Put Your Digital Camera Down--Positive Negative

Positive Negative

Owner: Jason Byal

Why Bellingham? “We’re surrounded by mountains, water and an amazing and open community. I created my own job to be here.”

Favorite shop downtown? “All of my neighbors in the Alley District. But if I had to pick one, it would be the Hub Community Bike Shop. I am an avid bicyclist and I’m inspired by what they are doing there.”

 Motivated by his grandfather’s family slideshows, Jason Byal became interested in photography in grade school. He developed the photo bug - he started taking photographs and couldn’t stop. Next came the printing bug. He developed roll after roll of film, and printed photo after photo. As he was looking through the viewfinder of his camera, he could already see the image printed in black and white. Jason has been printing for 14 years now, but people are developing and printing their own images less often these days.

Jason had a desire to bring back this dying practice, and he thought since he was already doing it personally, he might as well set up more photo enlargers to create a space where people could develop and print their own film. Four years ago, he opened his business, Positive Negative, hoping to inspire and support other photographers who do film photography. The name comes from the film photography process: film is negative, while slide film and prints of images are positive.

In Positive Negative, you will find everything that makes a film photographer’s heaven. For developing film, there are developing tanks, chemicals, a sink, timers and a place to hang-dry film. In the darkroom, there are four enlargers that handle a variety of film sizes in black and white and color, timers, chemical baths and more. You’ll find a large table, photo and film cleaning materials, lightboxes, tools to cut and look at negatives, a dry mount press and a mat cutter in the dryroom. Jason also has a studio set up with backdrops and lights. People periodically donate tools that are used in the film photography process when they find them and have no use for them, adding to Jason’s space.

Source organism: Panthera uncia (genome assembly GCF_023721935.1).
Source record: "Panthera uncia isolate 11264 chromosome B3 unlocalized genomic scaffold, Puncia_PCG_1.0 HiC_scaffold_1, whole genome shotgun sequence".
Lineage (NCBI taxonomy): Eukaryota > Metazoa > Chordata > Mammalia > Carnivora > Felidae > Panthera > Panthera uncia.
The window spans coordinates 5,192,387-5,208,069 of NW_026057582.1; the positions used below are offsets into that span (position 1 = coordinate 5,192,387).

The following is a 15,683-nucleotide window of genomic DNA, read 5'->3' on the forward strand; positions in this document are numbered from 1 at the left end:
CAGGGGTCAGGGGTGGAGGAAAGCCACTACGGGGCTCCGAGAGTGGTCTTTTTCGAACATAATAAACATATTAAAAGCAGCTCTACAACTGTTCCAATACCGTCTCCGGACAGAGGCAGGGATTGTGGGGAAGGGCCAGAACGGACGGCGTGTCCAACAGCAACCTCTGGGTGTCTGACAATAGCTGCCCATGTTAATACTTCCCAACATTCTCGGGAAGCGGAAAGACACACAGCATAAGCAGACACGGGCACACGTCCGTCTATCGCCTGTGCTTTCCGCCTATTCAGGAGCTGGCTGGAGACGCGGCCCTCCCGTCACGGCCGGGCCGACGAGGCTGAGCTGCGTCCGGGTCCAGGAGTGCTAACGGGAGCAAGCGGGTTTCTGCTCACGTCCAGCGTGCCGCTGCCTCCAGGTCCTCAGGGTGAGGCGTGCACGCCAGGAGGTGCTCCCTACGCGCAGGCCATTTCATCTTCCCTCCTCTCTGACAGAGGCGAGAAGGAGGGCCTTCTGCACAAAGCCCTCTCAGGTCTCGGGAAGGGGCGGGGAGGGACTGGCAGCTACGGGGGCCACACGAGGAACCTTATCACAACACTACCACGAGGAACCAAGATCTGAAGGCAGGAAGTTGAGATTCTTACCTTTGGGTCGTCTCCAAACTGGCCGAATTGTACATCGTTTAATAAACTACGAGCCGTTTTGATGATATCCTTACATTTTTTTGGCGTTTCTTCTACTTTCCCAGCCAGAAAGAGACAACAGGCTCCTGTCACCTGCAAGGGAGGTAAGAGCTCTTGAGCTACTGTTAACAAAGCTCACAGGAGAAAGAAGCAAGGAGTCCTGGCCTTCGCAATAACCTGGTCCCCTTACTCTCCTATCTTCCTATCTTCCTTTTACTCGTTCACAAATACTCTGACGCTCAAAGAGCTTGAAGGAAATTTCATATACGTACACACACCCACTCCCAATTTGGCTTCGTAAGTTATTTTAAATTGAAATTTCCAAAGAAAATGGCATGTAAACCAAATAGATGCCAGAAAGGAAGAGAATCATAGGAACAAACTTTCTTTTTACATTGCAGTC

Whether someone is a pro in the darkroom, or if they have never picked up a film camera, people of all skill levels are welcome in Positive Negative. Jason offers workshops and classes for all ages where people can learn about film photography, develop their own film and print their images. If you already know the process, you can simply pay by the hour for use of the space.

The communal workspace Jason created is economically efficient, and helps bring photographers with similar interests together. “People look forward to printing with others,” Jason said. “They learn from each other and make mistakes together.” Having multiple people in the darkroom also inspires photographers. Jason really enjoys being able to do what he is passionate about and hopes to continue to keep film photography alive for many years to come.

 Put your digital cameras down and visit 929 N. State St. #1 

Today's post was written by our Media Intern Kristin Foster.